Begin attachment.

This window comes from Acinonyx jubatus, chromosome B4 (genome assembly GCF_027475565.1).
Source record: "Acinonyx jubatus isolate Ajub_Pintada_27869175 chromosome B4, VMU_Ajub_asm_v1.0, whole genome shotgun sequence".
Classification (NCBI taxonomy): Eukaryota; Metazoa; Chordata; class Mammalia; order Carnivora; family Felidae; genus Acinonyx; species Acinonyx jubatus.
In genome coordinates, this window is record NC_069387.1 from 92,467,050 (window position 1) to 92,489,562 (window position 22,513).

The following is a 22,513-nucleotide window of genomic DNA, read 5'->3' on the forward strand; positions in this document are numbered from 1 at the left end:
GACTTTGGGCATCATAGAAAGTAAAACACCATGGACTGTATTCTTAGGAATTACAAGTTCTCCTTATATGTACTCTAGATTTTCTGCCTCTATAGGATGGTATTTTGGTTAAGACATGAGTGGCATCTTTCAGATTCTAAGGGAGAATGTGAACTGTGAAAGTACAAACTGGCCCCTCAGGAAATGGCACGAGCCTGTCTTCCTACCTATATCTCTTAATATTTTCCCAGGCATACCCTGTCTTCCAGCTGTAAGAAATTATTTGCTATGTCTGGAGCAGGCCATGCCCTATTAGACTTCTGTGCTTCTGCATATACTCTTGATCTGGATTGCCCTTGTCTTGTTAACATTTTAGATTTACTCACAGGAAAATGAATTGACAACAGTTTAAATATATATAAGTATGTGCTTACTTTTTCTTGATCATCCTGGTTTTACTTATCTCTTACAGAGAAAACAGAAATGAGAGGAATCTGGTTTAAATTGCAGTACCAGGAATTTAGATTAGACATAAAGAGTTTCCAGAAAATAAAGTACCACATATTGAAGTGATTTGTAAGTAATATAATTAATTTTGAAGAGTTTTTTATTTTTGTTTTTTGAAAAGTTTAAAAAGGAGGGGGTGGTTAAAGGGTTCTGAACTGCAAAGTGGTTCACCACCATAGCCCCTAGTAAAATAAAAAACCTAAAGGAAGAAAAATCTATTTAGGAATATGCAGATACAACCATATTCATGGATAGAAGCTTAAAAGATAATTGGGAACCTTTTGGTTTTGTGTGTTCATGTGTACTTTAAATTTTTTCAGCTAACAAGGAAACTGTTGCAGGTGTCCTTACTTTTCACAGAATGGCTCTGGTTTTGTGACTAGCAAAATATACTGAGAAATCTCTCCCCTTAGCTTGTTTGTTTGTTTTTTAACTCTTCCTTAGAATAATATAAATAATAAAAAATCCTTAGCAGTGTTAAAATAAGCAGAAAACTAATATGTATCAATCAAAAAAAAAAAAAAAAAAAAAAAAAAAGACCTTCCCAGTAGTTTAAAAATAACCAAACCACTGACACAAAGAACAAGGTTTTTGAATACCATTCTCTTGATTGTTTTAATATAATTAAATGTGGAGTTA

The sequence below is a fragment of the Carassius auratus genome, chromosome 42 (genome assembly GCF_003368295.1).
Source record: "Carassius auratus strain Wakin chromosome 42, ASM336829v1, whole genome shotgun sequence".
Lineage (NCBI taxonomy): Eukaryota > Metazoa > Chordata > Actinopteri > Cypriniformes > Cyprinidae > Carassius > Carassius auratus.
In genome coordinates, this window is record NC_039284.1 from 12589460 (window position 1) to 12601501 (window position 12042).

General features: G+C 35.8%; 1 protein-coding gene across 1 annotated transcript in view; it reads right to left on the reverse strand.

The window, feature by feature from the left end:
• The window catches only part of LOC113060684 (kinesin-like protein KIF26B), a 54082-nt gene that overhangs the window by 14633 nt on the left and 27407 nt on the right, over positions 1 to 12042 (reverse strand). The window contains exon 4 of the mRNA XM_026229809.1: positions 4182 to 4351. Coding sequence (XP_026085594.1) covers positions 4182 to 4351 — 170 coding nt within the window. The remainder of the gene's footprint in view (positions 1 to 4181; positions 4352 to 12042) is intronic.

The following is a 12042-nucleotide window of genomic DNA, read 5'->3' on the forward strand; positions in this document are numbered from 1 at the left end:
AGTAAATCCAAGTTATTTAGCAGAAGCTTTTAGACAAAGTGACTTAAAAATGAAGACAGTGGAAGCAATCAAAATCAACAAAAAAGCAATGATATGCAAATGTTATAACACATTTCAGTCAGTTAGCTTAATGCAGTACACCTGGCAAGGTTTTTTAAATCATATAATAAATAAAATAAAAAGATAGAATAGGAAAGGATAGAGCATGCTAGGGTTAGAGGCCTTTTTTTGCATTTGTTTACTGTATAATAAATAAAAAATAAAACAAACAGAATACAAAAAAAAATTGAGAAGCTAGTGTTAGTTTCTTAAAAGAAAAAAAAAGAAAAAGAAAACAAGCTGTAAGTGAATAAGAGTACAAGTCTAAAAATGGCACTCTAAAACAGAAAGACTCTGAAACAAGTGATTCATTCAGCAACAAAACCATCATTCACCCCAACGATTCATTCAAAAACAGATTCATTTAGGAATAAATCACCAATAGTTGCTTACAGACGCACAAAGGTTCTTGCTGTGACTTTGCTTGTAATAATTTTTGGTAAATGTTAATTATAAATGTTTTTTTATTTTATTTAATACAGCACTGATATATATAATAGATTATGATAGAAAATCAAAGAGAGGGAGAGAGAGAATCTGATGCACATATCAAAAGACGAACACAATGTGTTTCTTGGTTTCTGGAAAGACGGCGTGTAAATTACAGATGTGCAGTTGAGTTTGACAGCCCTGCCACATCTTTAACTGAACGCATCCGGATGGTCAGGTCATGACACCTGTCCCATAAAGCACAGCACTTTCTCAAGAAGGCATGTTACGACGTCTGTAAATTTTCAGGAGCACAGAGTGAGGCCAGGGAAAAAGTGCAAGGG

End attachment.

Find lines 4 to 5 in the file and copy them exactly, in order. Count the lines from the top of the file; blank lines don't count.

In genome coordinates, this window is record NC_069387.1 from 92,467,050 (window position 1) to 92,489,562 (window position 22,513).

The following is a 22,513-nucleotide window of genomic DNA, read 5'->3' on the forward strand; positions in this document are numbered from 1 at the left end: